Then earlier this month Labour MP John Spellar proposed specific legislation to make agent of change law. Bills put forward in Parliament by backbench MPs, rather than government ministers, rarely go through. But it was hoped that, by showing that this common sense proposal had widespread cross-party support and few opponents willing to speak out on the matter, government could be pressured into making some formal commitments on the agent of change point.

And that they did. Yesterday. When the Ministry Of Housing, Communities & Local Government stated: “Housing developers building new homes near music venues should be responsible for addressing noise issues in a move to protect both music venues and their neighbours”. To that end, it added, “The National Planning Policy Framework, which local authorities are legally bound to comply with, will now be clarified to include detailed reference to the ‘agent of change’ principle, and will be consulted on in spring”.

Housing Secretary Sajid Javid then chipped in, saying: “Music venues play a vital role in our communities, bringing people together and contributing to the local economy and supporting the country’s grass roots music culture. I have always thought it unfair that the burden is on long-standing music venues to solve noise issues when property developers choose to build nearby”.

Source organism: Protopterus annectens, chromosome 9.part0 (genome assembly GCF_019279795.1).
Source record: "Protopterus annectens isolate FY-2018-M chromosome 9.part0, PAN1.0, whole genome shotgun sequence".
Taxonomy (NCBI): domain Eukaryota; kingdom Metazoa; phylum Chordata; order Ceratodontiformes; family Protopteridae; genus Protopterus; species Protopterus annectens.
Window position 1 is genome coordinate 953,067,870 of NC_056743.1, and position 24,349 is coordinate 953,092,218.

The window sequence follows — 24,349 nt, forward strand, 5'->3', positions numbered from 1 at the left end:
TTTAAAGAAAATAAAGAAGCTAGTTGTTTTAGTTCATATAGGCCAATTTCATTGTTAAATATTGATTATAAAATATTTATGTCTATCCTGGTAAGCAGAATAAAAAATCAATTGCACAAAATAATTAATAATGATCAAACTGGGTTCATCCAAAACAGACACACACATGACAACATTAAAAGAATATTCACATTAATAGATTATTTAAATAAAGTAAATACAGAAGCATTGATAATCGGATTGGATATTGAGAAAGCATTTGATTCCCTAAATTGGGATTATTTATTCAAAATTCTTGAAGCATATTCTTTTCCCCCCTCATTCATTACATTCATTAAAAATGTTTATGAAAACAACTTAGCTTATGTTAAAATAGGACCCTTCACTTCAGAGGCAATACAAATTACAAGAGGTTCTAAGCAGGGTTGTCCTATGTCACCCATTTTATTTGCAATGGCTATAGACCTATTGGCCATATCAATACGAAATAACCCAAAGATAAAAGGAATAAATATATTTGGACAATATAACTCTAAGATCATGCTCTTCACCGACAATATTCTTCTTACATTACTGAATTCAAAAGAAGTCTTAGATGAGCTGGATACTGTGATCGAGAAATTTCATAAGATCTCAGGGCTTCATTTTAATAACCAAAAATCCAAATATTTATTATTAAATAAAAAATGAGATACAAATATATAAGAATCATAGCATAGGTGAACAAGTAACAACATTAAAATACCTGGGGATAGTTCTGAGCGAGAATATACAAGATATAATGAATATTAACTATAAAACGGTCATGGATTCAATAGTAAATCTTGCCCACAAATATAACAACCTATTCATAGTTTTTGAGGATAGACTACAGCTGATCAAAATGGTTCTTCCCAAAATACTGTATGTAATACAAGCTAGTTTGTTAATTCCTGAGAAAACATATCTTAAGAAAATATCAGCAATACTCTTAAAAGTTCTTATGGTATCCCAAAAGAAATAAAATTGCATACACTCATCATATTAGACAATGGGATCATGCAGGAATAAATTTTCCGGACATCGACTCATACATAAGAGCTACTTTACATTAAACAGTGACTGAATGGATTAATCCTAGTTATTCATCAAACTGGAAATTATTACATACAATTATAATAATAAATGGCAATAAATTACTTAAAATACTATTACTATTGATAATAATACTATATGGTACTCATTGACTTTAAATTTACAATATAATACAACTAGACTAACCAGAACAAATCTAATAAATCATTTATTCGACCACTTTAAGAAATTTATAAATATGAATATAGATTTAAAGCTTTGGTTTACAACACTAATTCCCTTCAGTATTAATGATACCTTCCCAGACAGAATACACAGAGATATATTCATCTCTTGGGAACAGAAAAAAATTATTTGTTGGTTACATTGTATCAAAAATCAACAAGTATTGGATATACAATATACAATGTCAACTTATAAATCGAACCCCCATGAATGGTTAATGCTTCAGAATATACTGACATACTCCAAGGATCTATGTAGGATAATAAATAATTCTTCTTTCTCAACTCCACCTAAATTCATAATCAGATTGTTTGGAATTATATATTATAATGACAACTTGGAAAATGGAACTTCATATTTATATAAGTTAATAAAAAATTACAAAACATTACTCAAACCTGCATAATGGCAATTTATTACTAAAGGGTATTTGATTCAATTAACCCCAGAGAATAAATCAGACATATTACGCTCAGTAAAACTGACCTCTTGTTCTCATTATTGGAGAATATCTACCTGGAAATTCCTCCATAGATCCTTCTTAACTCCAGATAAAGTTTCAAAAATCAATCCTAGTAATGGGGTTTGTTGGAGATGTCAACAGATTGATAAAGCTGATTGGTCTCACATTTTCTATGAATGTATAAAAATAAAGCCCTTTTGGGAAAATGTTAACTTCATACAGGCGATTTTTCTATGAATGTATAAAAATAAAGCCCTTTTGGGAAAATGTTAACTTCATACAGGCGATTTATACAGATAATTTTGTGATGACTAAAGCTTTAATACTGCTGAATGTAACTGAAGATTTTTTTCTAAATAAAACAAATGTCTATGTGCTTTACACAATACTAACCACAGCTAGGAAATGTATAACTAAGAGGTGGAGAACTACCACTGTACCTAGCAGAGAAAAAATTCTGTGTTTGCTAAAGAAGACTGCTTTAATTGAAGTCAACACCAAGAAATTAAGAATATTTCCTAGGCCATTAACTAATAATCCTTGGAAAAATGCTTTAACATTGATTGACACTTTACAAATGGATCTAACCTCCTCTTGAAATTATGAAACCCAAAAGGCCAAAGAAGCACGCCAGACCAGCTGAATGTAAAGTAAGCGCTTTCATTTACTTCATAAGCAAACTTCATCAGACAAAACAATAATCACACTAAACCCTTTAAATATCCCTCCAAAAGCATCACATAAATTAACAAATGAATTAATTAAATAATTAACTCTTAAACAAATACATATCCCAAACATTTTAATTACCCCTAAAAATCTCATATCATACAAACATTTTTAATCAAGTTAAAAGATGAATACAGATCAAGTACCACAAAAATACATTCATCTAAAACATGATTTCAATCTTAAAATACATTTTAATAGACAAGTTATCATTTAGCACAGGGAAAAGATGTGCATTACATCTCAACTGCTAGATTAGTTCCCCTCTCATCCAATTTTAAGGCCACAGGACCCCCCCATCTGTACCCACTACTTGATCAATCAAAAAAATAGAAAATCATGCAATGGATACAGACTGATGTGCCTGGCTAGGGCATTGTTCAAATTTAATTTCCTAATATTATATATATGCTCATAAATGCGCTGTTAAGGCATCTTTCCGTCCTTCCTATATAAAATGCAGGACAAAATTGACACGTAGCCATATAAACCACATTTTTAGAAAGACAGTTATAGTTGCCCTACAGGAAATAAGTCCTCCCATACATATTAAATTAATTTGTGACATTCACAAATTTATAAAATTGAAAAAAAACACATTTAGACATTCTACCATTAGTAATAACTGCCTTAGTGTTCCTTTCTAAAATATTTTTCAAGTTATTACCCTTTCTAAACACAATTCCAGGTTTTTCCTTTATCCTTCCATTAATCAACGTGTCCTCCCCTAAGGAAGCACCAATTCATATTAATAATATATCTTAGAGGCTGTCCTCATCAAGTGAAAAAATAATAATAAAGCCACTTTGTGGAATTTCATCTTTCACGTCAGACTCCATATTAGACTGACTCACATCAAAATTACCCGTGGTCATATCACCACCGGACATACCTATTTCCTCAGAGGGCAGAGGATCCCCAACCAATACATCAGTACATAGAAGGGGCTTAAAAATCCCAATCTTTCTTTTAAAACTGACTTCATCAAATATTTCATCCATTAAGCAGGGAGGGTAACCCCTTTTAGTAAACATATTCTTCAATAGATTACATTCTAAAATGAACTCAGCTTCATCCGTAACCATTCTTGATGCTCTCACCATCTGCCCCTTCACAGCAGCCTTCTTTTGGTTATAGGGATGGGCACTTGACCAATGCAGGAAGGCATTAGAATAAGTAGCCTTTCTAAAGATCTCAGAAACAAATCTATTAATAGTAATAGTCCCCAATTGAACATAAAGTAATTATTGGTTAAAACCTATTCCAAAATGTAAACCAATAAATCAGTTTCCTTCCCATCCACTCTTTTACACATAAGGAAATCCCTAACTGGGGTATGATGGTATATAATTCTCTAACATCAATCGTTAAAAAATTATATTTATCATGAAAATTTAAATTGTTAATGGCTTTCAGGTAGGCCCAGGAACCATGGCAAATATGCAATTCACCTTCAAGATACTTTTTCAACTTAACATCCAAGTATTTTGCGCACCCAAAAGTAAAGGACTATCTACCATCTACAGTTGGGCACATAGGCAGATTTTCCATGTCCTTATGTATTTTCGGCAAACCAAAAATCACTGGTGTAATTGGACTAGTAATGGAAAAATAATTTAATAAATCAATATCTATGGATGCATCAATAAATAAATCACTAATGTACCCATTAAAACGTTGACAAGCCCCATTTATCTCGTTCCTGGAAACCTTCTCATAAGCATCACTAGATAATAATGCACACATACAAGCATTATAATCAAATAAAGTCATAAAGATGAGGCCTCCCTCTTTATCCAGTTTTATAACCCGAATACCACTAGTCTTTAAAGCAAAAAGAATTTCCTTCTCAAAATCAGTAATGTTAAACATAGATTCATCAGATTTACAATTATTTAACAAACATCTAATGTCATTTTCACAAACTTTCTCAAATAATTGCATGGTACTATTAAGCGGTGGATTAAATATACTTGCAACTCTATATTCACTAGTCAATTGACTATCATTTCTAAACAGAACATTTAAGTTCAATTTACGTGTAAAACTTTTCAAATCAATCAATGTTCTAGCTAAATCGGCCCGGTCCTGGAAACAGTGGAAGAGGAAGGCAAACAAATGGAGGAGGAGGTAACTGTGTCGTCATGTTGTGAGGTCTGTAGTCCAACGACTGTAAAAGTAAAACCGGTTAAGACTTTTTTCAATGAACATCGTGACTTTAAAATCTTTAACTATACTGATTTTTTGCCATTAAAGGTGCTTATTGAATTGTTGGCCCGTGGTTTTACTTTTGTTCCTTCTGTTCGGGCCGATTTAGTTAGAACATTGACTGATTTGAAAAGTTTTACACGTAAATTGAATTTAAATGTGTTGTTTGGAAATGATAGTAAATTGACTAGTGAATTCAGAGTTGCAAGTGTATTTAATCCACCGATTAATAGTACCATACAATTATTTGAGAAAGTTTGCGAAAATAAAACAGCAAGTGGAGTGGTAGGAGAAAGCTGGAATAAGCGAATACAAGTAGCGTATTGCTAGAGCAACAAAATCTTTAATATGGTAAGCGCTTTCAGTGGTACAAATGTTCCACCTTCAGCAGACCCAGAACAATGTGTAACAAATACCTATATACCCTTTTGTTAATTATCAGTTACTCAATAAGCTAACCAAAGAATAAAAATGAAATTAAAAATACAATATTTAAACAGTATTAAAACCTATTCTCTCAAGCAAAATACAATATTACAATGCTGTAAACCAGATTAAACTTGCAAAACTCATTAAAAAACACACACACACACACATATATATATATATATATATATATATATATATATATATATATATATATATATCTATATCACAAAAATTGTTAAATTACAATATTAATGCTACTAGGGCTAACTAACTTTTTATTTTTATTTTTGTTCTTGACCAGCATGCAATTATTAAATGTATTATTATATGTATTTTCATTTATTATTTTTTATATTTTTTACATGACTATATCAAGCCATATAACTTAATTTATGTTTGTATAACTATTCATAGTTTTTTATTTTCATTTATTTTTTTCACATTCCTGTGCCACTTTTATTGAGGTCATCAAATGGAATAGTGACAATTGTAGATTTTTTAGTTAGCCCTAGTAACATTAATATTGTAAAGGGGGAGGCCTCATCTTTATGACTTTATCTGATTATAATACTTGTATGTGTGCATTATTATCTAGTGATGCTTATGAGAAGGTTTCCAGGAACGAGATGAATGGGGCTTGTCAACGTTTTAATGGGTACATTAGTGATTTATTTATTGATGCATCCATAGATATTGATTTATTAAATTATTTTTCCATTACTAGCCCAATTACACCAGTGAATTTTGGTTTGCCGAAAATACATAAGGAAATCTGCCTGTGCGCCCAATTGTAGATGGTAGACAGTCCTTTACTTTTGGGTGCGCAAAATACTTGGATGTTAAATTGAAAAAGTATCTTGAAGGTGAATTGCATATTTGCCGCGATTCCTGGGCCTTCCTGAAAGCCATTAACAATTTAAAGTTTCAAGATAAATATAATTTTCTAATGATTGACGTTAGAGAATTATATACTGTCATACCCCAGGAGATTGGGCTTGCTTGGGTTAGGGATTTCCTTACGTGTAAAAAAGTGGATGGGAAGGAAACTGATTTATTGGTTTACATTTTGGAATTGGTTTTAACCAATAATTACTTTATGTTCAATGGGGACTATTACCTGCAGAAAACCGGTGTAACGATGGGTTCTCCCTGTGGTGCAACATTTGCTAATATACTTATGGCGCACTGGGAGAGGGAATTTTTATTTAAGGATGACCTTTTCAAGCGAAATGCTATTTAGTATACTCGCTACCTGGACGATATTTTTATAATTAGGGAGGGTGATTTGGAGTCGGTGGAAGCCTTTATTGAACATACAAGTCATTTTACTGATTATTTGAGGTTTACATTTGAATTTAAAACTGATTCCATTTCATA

Noting commitments already made by the government in this domain last year, he continued: “That’s why I consulted on this in February last year as part of the housing white paper. I am pleased to finally have an opportunity to right this wrong and also give more peace of mind to new residents moving into local properties”.

Needless to say, this announcement was welcomed by Spellar and the music community. The former confirmed that he would now put his bill on hold while Javid’s department goes about adding agent of change into the National Planning Policy Framework.